Competition at the Pumps

Economic News

22 Jul 2010
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A major deal between Bulgaria's two biggest fuel retailers has redrawn the domestic fuel market and demonstrated the determination of Russian oil giant Lukoil to gain a stronger foothold in South Eastern Europe.



On April 24 the Bulgarian Commission for Protection of Competition gave the go ahead to the sale of 75 petrol stations from state-owned gasoline retailer Petrol to Lukoil Bulgaria, the local subsidiary of the Russian firm. Those filling stations, which account for 30% of Petrol's annual sales, will pass over to Lukoil for $242m.



The stations to be transferred are among the most profitable in Petrol's possession and this is reflected in their price tag. The average value of $3.2m per station is much higher than the $0.8 - 1.2m rate that filling stations are usually worth in Bulgaria.



In addition Lukoil will pay $126m to acquire the Iliantsi petrol depot in Sofia which, with a storage capacity of 50,000 cubic metres for diesel and 30,000 cubic metres for petrol, represents the lion share of Petrol's wholesale business.



The deal leaves Lukoil with 180 filling stations in Bulgaria. Besides, the company owns the country's only refinery, the Neftochim plant, based in the Black Sea coast town of Burgas. Lukoil Neftochim has been named as the biggest taxpayer in Bulgaria and Lukoil provides one-quarter of the total tax revenue and 9% of the gross domestic product.



Some industry analysts argue that the deal will make Petrol lose its leading in the domestic fuel distribution market. Indeed, prior to the buyback, the company had a market share of 20%. But it is now expected to come level with Lukoil at around 18% market share each. The other two main players in the Bulgarian market, British Dutch Shell and Austria's OMV, each account for 16% of the market.



The sale ended an ongoing spate of disputes and court cases between the two companies. In August 2006 they signed a framework agreement for establishing a joint venture but the plans were cancelled in January 2008, as Petrol felt that the assets originally put forward had substantially increased in value. Lukoil also agreed to drop court claims against Petrol over an overdue payment to its Neftochim oil refinery. A statement from the two companies indicated that, "The agreement provides for withdrawing of all mutual legal claims and settling them in a way satisfying to both parties".



In recent months, Lukoil committed to further downstream investments in the Balkan region, with plans to expand its retail network in Montengro and Bosnia and the announcement on April 30 the company would also like to buy Croatian fuel retailer Europa-Mil. The day before Lukoil revealed it would invest a total of $25bn in its global refining and retail businesses over the next 10 years.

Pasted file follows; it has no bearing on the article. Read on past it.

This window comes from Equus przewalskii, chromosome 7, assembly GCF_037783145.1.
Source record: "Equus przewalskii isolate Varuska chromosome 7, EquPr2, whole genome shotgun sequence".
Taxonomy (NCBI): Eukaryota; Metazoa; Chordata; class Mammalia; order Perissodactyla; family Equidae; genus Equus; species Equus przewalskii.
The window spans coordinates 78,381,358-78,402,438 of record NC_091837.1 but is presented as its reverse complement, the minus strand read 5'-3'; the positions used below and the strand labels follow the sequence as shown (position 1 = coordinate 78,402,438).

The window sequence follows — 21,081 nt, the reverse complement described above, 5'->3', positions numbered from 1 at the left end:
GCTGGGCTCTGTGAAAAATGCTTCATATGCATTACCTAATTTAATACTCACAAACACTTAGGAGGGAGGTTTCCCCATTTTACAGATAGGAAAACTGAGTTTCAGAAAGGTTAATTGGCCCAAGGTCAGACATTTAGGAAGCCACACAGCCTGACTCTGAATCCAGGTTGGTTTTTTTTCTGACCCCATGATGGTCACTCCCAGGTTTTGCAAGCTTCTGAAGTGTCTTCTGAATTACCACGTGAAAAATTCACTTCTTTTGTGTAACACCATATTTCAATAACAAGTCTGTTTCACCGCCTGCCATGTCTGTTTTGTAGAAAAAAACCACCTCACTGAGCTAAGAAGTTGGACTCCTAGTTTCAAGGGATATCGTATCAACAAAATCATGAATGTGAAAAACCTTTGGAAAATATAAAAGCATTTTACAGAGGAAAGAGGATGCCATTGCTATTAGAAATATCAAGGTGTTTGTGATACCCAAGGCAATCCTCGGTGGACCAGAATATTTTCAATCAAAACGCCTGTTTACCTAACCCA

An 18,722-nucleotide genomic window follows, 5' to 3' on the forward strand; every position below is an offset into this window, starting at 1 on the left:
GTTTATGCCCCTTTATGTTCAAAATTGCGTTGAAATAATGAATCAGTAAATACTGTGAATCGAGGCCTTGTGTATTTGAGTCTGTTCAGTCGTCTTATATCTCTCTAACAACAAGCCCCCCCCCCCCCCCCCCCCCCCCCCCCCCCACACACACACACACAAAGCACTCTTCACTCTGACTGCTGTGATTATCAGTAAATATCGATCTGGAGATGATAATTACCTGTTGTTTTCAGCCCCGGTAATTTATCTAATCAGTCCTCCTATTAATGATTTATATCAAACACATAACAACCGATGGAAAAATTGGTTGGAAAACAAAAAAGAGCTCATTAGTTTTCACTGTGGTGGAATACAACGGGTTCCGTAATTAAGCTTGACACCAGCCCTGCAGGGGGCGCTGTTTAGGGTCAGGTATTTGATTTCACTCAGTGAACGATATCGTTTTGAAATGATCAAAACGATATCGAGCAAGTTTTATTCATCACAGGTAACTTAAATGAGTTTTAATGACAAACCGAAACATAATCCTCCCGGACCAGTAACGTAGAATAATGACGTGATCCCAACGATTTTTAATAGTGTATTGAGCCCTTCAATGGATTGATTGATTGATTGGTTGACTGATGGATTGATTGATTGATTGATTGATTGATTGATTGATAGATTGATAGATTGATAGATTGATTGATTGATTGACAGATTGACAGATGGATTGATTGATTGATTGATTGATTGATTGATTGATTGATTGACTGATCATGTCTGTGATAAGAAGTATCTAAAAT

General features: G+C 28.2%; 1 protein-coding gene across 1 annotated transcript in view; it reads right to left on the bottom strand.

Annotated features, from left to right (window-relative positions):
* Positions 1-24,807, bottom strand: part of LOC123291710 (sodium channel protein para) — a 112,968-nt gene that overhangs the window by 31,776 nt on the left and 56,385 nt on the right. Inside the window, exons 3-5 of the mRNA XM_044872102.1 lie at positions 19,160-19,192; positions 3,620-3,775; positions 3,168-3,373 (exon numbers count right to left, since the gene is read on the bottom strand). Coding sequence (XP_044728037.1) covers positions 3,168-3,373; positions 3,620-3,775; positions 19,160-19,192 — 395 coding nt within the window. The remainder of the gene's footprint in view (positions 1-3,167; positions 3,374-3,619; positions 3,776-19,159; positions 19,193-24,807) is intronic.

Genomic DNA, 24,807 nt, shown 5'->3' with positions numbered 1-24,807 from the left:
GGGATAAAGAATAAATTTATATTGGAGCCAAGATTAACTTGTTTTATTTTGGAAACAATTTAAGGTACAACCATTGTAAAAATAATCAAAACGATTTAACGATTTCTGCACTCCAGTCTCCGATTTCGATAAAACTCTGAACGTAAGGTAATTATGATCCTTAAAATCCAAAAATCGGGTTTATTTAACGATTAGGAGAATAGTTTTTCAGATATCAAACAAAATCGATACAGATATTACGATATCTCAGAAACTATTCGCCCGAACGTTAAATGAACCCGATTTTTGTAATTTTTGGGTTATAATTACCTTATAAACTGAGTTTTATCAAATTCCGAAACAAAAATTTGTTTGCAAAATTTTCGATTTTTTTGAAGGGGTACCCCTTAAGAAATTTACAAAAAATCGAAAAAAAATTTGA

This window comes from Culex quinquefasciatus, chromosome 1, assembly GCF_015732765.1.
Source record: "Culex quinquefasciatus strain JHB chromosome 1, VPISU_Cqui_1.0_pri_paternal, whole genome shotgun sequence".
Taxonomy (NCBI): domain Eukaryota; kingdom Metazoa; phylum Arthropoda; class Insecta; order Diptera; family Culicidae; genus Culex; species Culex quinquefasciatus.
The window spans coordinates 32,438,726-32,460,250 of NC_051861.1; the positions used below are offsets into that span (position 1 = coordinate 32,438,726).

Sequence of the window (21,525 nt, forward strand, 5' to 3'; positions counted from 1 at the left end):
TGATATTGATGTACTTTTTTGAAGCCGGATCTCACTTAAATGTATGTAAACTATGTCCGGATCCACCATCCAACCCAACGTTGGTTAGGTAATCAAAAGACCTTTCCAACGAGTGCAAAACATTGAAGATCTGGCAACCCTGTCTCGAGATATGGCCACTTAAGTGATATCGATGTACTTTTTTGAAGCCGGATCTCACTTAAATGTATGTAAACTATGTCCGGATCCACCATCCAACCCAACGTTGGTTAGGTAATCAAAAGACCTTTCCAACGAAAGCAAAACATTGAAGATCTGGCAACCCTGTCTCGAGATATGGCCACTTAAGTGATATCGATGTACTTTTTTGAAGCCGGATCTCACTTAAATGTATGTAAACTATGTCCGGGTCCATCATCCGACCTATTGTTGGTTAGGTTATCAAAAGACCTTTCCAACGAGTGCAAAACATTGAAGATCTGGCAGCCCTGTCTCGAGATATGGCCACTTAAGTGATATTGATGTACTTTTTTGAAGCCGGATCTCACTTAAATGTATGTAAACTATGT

Bulgaria has taken a leading role in the expansion plans of Russian energy firms in recent years with President Putin declaring that the country had become "a key link in the European energy chain". Lukoil's push into Bulgaria is part of its latest move in a long-running campaign in the Balkans to carve out a presence for itself in wider Europe.



Despite the loss of business that will incur from the sale, Petrol maintains a strong position. With the balance sheet value of the assets sold standing at just $40m, the company has netted $320m in consolidated income and shares in the company finished trading 20% higher after the announcement of the sale on April 24. Company representatives say they will invest in new outlets and the purchase of existing stations from local competitors adding 140 filling stations to their current tally of 519 before the end of 2010.



Tsveten Dimitrov, chief financial officer of Petrol, told OBG that the company had developed a pre fabricated station with no underground storage that was three times cheaper to set up than regular stations. These stations will be a key feature in the company's strategic goal of expanding its station network 100km into Romanian and Serbian territory, where key cities are expected to generate strong returns on investment. Ratings agency Standard & Poor's declined to change Petrol's CCC+/negative outlook following the deal, saying it was still unclear how Petrol's relationship with Lukoil would develop in the aftermath of the deal.



Petrol's bank balance is also in good shape with the company announcing first quarter profits for 2008 of $35.6m, eleven times the figure for the corresponding period in 2007. Dimitrov told OBG that while Bulgarian margins on fuel sales were the lowest in the EU in 2006, these margins grew to $0.17 per litre in 2007 and profit was compounded by a 15% increase in Bulgarian fuel sales. In addition the average volume of fuel purchases has increased from 5 .1 litres in 2006 to over 9 litres today.



With Bulgarian sales of new cars up 26% in the first quarter of 2008 year-on-year combined with used car sales also growing strongly, domestic demand for fuel is set to climb. Considering the $1.5bn of EU funds allocated for the upgrade of road infrastructure along trans-European corridors by 2015, Bulgaria can also expect greater freight traffic between Greece, Turkey and the rest of the EU in the medium-term future.



Increased competition could speed up the decline of independent fuel retailers who, only two years ago, made up 40% of the country's 3100 stations according to Dimitrov. With the potential rewards so great, it is little wonder why the major fuel companies are all vying for a larger slice of the pie.

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